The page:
CRACKING ON THROUGH THE STORM
“It has been a fascinating two days. Tuesday saw the Opportunity London Investment Summit and then the London Real Estate Forum VIP Reception. And today we have been at the London Real Estate Forum itself.
So it’s provided the perfect opportunity to speak with developers and investors, policy makers and professional service firms and ask how everyone else is doing and – more importantly still – feeling. The answer is a typically brilliant representation of the development community – which I can best summarise as “we know the fundamentals are crap but, hey, we’re an optimistic bunch, so let’s crack on”.
On the fundamentals, we know the list by now. We are in a perfect storm of three weather patterns, all at the same time:
1. Viability challenges – high borrowing costs, high build costs, flat or falling values.
2. Political inflexibility – politicians are failing to adjust from ‘deliver all policy requirements or don’t expect permission’. Land value alone can’t cure all ills.
3. Regulatory inaction and indecision – I’m being polite here. Most people are now of the view that Government is actually making things worse (net-zero delay, second staircases, HS2, infrastructure levy, political posturing, to name just a few).
Housing starts are already falling off a cliff and the impact of the loss of jobs in the construction sector could be immense, let alone the further supply and demand imbalance we will see in a few years’ time.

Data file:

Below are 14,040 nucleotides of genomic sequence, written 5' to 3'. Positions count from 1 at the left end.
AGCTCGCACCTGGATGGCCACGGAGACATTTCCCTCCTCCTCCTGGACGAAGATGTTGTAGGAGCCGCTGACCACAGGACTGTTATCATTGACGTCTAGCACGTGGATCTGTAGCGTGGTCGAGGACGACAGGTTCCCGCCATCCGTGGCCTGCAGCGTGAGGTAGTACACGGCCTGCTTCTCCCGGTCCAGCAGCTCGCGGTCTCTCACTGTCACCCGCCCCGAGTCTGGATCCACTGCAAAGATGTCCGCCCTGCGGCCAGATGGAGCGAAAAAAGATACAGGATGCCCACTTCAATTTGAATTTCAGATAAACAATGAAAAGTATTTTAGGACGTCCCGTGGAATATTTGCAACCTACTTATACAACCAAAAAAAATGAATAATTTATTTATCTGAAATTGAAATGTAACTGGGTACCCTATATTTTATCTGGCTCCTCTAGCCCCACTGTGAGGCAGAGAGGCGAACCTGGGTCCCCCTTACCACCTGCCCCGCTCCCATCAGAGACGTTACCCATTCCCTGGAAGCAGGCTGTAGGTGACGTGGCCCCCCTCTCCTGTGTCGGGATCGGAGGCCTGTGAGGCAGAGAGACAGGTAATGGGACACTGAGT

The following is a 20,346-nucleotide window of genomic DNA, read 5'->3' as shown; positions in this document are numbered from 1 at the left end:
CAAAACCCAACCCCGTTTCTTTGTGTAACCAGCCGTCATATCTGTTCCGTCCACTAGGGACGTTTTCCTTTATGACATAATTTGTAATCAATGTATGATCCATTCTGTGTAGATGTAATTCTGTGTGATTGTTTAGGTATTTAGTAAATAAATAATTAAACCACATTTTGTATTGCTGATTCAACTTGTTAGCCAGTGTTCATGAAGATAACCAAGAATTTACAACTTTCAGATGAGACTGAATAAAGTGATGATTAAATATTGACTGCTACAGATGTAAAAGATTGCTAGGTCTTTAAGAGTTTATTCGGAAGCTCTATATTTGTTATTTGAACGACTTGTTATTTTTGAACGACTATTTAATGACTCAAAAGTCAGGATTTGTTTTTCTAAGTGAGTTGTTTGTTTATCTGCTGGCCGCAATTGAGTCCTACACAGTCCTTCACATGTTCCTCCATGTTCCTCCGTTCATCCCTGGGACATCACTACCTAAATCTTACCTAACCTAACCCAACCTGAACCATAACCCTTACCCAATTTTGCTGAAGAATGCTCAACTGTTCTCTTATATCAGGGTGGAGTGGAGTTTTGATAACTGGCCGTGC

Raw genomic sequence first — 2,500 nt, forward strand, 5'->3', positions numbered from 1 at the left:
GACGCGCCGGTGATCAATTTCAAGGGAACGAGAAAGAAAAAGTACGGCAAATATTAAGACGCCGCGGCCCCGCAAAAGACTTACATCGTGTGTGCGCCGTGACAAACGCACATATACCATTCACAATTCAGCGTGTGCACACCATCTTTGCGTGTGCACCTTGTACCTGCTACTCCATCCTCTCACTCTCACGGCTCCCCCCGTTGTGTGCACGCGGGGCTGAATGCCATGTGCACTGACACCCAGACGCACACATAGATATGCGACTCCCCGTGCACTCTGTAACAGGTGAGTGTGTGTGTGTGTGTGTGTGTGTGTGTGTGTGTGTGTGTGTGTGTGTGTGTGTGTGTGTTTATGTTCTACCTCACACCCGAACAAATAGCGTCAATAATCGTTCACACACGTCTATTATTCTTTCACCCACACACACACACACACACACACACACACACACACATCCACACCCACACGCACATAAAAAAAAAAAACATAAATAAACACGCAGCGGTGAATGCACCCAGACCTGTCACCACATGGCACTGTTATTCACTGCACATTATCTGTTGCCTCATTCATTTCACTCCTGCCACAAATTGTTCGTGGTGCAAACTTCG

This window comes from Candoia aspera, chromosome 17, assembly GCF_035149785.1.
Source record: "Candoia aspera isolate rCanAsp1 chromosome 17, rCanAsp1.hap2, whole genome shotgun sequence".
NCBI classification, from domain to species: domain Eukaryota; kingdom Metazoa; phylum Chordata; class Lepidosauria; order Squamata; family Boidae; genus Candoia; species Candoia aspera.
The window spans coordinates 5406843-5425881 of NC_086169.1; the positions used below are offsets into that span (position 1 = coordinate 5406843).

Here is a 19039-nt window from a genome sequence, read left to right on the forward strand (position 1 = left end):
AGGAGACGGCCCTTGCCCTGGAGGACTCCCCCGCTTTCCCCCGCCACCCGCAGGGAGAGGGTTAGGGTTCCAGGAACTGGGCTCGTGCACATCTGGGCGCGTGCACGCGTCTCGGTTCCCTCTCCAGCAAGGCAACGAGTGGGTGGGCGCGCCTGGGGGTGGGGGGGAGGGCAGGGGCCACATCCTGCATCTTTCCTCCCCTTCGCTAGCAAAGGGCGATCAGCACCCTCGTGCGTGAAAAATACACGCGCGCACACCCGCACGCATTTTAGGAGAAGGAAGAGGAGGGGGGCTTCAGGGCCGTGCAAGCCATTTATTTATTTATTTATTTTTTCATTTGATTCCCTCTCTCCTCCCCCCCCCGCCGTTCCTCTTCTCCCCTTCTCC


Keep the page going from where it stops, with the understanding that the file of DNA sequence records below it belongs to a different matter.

So, why the optimism? Well, firstly you don’t join this industry if you aren’t of an optimistic bent! But – perhaps – the end is in sight? We are one year away from the end of the London & General Election cycle and there is belief that a (likely) new Government would start to provide the confidence boost, policy change and money that is needed. There have been adjustments to the new financial realities. And London does remain a magnet for investment and activity, still full of opportunities.
Our clients are pushing on and as an agency we are busier than ever. But how much of this turns into actual development activity over the next 12-18 months remains highly uncertain.
With business craving certainty, attention now turns to the two main parties at their conferences as the long pre-election period becomes real. As ever, LCA will be in Manchester and Liverpool, and staying on top of all of the issues that impact the sector. ”
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DOWN IN LONDON TOWN
WHEELS DOWN: The Mayor returned from his trip to New York to a full in tray, with policing once again back at the top of the pile.
On board: Last Friday, Khan unveiled the new London Policing Board membership, made up of academics, former senior officers, representatives of civil society and the brother of Stephen Lawrence – plus figures from across London’s government.